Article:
1. Home
  2. Companion Animals
  3. Choosing a Pet
  4. I’m looking for a new companion animal, where should I go?

I’m looking for a new companion animal, where should I go?

The RSPCA encourages prospective owners to adopt an animal from the RSPCA or another reputable animal welfare, rehoming, or rescue organisation.

What are the benefits of adopting an animal from the RSPCA?

The RSPCA cares for thousands of animals every year including cats, dogs, horses, birds, rabbits, and guinea pigs. They are all in need of a good home. All animals have undergone health and behaviour assessments to make sure they are suitable for adoption. They have been vaccinated, wormed, microchipped and desexed as appropriate for the species. RSPCA staff can also give you advice about general care (e.g. nutrition, exercise, training). Check your local RSPCA animal care centre and www.adoptapet.com.au and www.petrescue.com.au.

What if I am unable to find an animal from an animal welfare organisation?

If you are unable to find an animal from a reputable animal welfare, rehoming, or rescue organisation, another option is to adopt an animal who is being rehomed privately. Adopting directly from the previous owner gives you the opportunity to ask lots of questions and do your due diligence (e.g. visit the place where the animal has been kept).

If you are unable to find an animal from an animal welfare organisation, another option is to find a responsible breeder. For more information, read the Knowledgebase articles How do I find a responsible dog or cat breeder? and Is there a safe way to look for a new companion animal online?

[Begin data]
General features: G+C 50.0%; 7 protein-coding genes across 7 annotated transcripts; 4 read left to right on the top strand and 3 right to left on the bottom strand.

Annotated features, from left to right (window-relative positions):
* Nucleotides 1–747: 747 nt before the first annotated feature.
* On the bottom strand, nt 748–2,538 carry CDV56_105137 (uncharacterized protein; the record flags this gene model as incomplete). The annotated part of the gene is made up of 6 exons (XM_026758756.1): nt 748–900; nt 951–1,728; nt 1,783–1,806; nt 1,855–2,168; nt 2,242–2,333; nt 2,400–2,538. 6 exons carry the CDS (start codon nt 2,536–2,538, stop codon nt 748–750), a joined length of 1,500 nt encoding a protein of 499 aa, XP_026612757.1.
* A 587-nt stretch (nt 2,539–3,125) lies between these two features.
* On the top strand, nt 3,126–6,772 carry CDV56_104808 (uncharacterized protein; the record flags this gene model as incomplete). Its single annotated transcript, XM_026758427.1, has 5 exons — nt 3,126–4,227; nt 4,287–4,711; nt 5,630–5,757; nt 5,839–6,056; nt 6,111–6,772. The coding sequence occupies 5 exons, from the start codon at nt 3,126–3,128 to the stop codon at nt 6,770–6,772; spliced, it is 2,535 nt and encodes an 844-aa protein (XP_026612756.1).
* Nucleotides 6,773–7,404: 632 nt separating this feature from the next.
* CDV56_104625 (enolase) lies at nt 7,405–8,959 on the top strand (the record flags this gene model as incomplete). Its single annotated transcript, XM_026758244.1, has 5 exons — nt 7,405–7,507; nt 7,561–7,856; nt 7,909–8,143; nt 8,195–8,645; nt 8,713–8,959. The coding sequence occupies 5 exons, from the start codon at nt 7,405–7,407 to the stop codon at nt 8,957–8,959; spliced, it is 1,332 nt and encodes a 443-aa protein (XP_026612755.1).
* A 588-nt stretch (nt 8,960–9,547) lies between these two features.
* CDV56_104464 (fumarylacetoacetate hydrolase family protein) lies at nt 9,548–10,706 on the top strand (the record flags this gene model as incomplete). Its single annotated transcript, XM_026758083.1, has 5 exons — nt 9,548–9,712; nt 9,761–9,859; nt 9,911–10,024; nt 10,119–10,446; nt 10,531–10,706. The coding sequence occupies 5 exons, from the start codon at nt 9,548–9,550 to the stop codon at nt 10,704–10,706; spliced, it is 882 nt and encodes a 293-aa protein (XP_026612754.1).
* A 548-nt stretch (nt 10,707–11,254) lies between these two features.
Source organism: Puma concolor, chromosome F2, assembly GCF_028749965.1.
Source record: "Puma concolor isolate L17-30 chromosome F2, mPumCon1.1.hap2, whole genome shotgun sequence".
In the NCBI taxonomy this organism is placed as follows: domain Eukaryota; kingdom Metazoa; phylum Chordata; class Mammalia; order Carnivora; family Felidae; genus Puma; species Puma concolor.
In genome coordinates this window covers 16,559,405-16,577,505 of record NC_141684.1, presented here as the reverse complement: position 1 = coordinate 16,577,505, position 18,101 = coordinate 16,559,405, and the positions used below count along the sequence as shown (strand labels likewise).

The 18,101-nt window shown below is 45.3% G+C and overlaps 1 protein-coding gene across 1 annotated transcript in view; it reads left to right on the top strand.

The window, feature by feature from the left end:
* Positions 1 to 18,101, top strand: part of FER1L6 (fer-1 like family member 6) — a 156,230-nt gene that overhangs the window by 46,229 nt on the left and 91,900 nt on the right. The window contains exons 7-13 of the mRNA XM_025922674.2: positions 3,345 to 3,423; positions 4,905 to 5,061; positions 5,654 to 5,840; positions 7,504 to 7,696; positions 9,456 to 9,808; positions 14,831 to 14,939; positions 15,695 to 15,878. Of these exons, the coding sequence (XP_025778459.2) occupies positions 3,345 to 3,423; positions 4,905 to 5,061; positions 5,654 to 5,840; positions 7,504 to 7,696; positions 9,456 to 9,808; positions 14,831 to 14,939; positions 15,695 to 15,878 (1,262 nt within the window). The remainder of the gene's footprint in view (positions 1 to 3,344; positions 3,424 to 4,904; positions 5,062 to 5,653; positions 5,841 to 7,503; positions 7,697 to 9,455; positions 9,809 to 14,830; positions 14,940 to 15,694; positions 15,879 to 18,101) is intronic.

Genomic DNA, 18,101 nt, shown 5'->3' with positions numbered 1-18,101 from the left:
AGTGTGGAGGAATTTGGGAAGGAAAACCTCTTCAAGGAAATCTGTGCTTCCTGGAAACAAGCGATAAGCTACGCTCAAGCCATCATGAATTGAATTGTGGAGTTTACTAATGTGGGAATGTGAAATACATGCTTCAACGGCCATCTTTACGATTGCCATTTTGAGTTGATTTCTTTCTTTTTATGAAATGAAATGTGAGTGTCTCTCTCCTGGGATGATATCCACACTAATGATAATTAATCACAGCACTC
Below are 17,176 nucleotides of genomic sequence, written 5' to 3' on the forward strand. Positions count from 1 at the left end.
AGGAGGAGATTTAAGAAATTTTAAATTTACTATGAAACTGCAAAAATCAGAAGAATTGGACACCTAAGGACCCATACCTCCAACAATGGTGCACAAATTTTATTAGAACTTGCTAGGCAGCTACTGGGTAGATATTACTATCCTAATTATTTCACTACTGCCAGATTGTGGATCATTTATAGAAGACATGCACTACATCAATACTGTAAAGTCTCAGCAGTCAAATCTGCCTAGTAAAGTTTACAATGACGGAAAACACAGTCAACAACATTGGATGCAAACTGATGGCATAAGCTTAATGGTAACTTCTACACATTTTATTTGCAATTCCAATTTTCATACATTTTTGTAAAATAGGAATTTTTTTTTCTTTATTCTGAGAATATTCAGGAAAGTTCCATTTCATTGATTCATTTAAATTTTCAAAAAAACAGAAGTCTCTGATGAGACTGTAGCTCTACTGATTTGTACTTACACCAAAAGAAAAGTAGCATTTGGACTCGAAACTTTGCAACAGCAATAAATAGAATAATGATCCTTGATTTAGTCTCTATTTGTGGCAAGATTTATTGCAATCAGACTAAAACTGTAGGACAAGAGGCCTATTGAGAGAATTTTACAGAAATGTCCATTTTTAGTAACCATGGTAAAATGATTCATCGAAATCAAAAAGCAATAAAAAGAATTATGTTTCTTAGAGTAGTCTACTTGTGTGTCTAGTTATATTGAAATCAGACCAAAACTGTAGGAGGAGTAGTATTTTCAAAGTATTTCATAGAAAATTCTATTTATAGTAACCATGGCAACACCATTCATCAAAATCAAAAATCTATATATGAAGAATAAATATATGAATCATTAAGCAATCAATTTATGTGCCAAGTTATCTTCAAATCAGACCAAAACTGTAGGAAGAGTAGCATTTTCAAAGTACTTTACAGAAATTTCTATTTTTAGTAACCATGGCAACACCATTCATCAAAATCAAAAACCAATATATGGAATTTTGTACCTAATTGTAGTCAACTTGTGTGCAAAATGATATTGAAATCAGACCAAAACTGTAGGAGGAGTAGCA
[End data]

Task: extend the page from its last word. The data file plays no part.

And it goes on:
To avoid the animal welfare problems associated with irresponsible breeding, at a minimum:

  • Check the breeder is registered by the relevant authority in your jurisdiction and meets, or ideally, exceeds the legal requirements (e.g., minimum standards)
  • Visit the place where the animal was born to check the conditions
  • Insist on meeting the animal’s parents to see if the mother (and the father if possible) seems happy and healthy
  • Talk to the breeder about the animal’s specific requirements. Responsible breeders will make sure you are aware of the animal’s long-term needs and will ask you lots of questions because they care about the animal going to a good home
  • Do your research and seek advice from people with experience and expertise in animal health and welfare (e.g., a veterinarian) to understand what animal is best for you, their long-term needs, and potential health issues
  • Never buy blind, do not buy an animal sight unseen

Consult the RSPCA’s ‘Smart Puppy and Dog Buyer’s Guide’ or ‘Smart Kitten and Cat Buyer’s Guide’ for more information.

Also Read

Updated on March 8, 2024
  • Home
  • Companion Animals
  • Choosing a Pet

Article Attachments

Was this article helpful?